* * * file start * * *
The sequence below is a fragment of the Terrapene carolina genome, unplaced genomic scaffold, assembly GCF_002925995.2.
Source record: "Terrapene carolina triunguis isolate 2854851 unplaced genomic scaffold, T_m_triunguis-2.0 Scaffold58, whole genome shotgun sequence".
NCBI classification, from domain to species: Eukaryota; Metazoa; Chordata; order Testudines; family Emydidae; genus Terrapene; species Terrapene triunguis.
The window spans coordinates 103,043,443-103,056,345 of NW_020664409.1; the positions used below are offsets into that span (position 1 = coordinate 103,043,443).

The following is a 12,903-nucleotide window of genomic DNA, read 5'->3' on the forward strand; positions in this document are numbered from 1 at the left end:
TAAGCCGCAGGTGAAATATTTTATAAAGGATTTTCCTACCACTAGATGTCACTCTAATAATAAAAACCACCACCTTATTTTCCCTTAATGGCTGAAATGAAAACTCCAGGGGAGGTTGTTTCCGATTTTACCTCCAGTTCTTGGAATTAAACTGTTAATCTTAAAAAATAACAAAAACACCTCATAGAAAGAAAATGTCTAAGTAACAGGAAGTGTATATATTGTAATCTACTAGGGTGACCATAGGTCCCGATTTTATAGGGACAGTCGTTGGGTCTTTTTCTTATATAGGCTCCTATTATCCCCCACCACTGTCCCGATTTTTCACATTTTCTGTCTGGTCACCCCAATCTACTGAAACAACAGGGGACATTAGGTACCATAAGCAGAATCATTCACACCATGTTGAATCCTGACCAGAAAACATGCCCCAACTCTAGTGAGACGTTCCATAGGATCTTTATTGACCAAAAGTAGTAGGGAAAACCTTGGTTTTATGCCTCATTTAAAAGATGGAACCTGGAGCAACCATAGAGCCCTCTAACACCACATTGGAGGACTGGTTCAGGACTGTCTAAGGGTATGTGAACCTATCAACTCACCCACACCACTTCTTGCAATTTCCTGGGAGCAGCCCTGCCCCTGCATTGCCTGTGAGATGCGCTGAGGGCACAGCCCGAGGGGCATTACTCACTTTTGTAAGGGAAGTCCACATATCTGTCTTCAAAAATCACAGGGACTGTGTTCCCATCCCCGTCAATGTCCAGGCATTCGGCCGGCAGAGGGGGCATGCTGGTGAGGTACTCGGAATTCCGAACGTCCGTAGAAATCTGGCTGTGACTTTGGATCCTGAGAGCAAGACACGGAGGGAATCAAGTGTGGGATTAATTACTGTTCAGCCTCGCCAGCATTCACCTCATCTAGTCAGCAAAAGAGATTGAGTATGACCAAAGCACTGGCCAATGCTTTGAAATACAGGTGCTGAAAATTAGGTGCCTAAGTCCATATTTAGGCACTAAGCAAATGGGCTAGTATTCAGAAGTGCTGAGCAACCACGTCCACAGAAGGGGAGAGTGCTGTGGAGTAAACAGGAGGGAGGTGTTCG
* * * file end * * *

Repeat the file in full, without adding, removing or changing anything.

The sequence below is a fragment of the Terrapene carolina genome, unplaced genomic scaffold, assembly GCF_002925995.2.
Source record: "Terrapene carolina triunguis isolate 2854851 unplaced genomic scaffold, T_m_triunguis-2.0 Scaffold58, whole genome shotgun sequence".
NCBI classification, from domain to species: Eukaryota; Metazoa; Chordata; order Testudines; family Emydidae; genus Terrapene; species Terrapene triunguis.
The window spans coordinates 103,043,443-103,056,345 of NW_020664409.1; the positions used below are offsets into that span (position 1 = coordinate 103,043,443).

The following is a 12,903-nucleotide window of genomic DNA, read 5'->3' on the forward strand; positions in this document are numbered from 1 at the left end:
TAAGCCGCAGGTGAAATATTTTATAAAGGATTTTCCTACCACTAGATGTCACTCTAATAATAAAAACCACCACCTTATTTTCCCTTAATGGCTGAAATGAAAACTCCAGGGGAGGTTGTTTCCGATTTTACCTCCAGTTCTTGGAATTAAACTGTTAATCTTAAAAAATAACAAAAACACCTCATAGAAAGAAAATGTCTAAGTAACAGGAAGTGTATATATTGTAATCTACTAGGGTGACCATAGGTCCCGATTTTATAGGGACAGTCGTTGGGTCTTTTTCTTATATAGGCTCCTATTATCCCCCACCACTGTCCCGATTTTTCACATTTTCTGTCTGGTCACCCCAATCTACTGAAACAACAGGGGACATTAGGTACCATAAGCAGAATCATTCACACCATGTTGAATCCTGACCAGAAAACATGCCCCAACTCTAGTGAGACGTTCCATAGGATCTTTATTGACCAAAAGTAGTAGGGAAAACCTTGGTTTTATGCCTCATTTAAAAGATGGAACCTGGAGCAACCATAGAGCCCTCTAACACCACATTGGAGGACTGGTTCAGGACTGTCTAAGGGTATGTGAACCTATCAACTCACCCACACCACTTCTTGCAATTTCCTGGGAGCAGCCCTGCCCCTGCATTGCCTGTGAGATGCGCTGAGGGCACAGCCCGAGGGGCATTACTCACTTTTGTAAGGGAAGTCCACATATCTGTCTTCAAAAATCACAGGGACTGTGTTCCCATCCCCGTCAATGTCCAGGCATTCGGCCGGCAGAGGGGGCATGCTGGTGAGGTACTCGGAATTCCGAACGTCCGTAGAAATCTGGCTGTGACTTTGGATCCTGAGAGCAAGACACGGAGGGAATCAAGTGTGGGATTAATTACTGTTCAGCCTCGCCAGCATTCACCTCATCTAGTCAGCAAAAGAGATTGAGTATGACCAAAGCACTGGCCAATGCTTTGAAATACAGGTGCTGAAAATTAGGTGCCTAAGTCCATATTTAGGCACTAAGCAAATGGGCTAGTATTCAGAAGTGCTGAGCAACCACGTCCACAGAAGGGGAGAGTGCTGTGGAGTAAACAGGAGGGAGGTGTTCG